There is a wonderful moment in the 1987 film, Withnail And I, where portly, randy Uncle Monty shares a glass of good wine with the scurrulous Withnail and the increasingly unsettled ‘I’. Do we ever learn his name?
Monty has designs on I. And I can see why. I is Paul McGann at his most winsome, filled out by a clever script to make one cry with laughter. A veritable Adonis, Monty is putty in the young man’s hands.
But poor I is terrified. and his college mate and Monty’s nephew, Withnail, a drunken sot of fairytale proportions, is no help. He is using his friend as currency in a deal to get his hands on the keys of Monty’s holiday cottage.
Anyhow, there they are in his louche bachelor boudoir, sipping sherry, and Monty proclaims with tragic pomposity: “It is the most shattering experience of a young man’s life when one morning he awakes and – quite reasonably – says to himself, ‘I will never play the Dane.’ ”
Monty and The Dane are a very long way apart. I is a lot closer to Hamlet, and just as on edge. But poor Monty, what dreams he cherished, back then in the days when he must have trod the boards as a young thespian.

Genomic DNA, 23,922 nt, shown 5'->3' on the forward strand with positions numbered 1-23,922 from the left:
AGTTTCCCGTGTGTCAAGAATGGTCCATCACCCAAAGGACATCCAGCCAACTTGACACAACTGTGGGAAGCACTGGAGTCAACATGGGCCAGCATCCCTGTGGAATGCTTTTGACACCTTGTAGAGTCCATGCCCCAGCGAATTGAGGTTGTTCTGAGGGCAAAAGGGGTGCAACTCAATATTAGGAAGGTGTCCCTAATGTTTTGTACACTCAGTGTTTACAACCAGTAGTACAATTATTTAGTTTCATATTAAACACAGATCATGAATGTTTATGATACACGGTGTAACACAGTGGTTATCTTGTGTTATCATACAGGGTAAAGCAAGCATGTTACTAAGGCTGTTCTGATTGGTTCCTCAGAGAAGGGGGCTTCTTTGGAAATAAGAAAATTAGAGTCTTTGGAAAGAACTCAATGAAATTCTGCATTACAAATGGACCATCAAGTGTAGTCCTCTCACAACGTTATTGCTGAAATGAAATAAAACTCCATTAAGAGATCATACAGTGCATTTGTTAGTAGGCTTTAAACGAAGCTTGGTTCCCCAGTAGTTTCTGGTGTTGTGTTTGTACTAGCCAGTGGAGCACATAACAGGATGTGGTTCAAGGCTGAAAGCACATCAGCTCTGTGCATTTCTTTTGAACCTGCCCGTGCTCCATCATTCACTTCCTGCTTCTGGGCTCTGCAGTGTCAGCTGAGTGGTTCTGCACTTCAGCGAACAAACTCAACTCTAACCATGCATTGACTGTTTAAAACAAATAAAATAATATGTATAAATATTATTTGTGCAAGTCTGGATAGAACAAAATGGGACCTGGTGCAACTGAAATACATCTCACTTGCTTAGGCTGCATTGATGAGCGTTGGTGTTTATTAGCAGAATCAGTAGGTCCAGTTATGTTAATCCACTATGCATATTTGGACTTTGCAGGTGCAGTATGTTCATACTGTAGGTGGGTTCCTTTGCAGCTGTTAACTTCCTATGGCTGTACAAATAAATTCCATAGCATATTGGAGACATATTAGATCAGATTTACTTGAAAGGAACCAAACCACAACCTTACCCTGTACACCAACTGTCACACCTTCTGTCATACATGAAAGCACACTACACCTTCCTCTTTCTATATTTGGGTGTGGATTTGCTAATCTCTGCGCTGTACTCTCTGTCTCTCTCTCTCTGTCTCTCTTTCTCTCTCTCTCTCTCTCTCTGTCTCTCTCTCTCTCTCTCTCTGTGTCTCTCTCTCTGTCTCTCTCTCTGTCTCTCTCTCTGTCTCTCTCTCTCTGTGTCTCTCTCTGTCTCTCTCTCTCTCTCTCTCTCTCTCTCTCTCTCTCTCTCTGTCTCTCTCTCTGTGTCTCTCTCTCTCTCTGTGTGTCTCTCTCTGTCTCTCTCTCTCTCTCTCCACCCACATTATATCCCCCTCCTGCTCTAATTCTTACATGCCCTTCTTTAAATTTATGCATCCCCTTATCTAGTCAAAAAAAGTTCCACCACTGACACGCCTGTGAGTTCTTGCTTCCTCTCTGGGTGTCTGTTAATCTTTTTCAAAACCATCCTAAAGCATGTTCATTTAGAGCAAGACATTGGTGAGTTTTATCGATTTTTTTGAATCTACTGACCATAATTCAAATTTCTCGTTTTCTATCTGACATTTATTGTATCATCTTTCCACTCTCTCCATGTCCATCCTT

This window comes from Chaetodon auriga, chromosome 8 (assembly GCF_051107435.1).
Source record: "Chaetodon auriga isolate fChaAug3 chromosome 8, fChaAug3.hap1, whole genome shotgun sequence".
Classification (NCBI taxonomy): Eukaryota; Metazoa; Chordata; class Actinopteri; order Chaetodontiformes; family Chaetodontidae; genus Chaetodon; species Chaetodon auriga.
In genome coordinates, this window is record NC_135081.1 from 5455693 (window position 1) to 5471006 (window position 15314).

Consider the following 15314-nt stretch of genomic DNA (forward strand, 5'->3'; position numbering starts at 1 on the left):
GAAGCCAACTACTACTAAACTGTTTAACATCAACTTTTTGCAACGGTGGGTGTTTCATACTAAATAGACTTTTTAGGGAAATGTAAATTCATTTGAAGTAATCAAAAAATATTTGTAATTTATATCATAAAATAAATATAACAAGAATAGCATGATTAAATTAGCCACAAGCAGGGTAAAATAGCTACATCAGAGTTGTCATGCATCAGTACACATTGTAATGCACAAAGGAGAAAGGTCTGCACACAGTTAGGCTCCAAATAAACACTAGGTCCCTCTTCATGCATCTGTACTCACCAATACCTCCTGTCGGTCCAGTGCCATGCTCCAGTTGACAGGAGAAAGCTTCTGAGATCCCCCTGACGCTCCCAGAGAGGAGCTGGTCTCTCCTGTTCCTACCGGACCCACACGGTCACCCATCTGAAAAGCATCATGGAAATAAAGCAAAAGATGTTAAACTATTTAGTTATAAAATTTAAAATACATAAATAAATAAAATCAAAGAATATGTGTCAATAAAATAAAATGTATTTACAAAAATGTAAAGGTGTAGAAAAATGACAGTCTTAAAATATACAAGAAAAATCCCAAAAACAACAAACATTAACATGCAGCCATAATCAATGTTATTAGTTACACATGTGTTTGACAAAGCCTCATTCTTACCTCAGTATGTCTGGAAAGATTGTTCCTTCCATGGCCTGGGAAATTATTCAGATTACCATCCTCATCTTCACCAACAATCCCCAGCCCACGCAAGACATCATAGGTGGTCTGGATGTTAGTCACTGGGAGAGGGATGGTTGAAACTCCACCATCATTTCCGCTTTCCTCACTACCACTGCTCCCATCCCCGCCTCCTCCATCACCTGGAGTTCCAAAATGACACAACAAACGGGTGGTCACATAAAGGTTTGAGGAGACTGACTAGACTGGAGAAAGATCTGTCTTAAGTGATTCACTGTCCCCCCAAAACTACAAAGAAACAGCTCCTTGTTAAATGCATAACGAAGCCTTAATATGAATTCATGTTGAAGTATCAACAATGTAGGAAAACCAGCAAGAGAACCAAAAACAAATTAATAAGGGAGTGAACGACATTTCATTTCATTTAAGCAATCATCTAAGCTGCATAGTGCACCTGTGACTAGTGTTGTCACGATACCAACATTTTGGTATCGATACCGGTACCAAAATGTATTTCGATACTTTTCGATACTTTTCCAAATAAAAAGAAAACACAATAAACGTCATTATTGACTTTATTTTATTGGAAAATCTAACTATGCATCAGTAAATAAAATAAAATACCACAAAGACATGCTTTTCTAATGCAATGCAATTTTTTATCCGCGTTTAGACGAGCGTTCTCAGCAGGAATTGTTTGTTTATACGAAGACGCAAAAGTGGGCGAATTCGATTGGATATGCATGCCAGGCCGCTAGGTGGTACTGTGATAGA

Anyhow, to paraphrase Monty: It is rather sad when one day, one wakes up and realises that one will never actually get to play the lady with blood on her hands.
Lady Macbeth. A study in how power can unhinge one and part one forever from one’s moral framework, she was not Shakespeare’s invention. At the very least, she appeared in two historical accounts in a very well received history book, Holinshead’s Chronicles, published in two parts in 1577 and 1587. There she was variously called Donwald’s wife, or Gruald of Scotland.
They think Shakespeare used these histories, and brought his fairy dust to bear on the personalities they sketched. Lady Macbeth: the one who chose ruthlessness and a search for power above traditional virtues. No good came of it. But what a compelling anti-muse she is. Her last appearance should be in verse, if most of his main characters are anything to go by, but Shakespeare withdraws the privilege, for the balance of her mind is disturbed as she sleepwalks a hidden anguish.
Oh, to play her. just once.
Many of us love one Shakespeare character above others. Portia, or Olivia, Hamlet, or Caliban, or Shylock. I wonder if Shakespeare, who saw all colours and all textures of human quality, might hand you the script and say: there. perform it now. Perform your beloved character for just us two.
Who would you be?
(Contains strong language and sundry bigotry)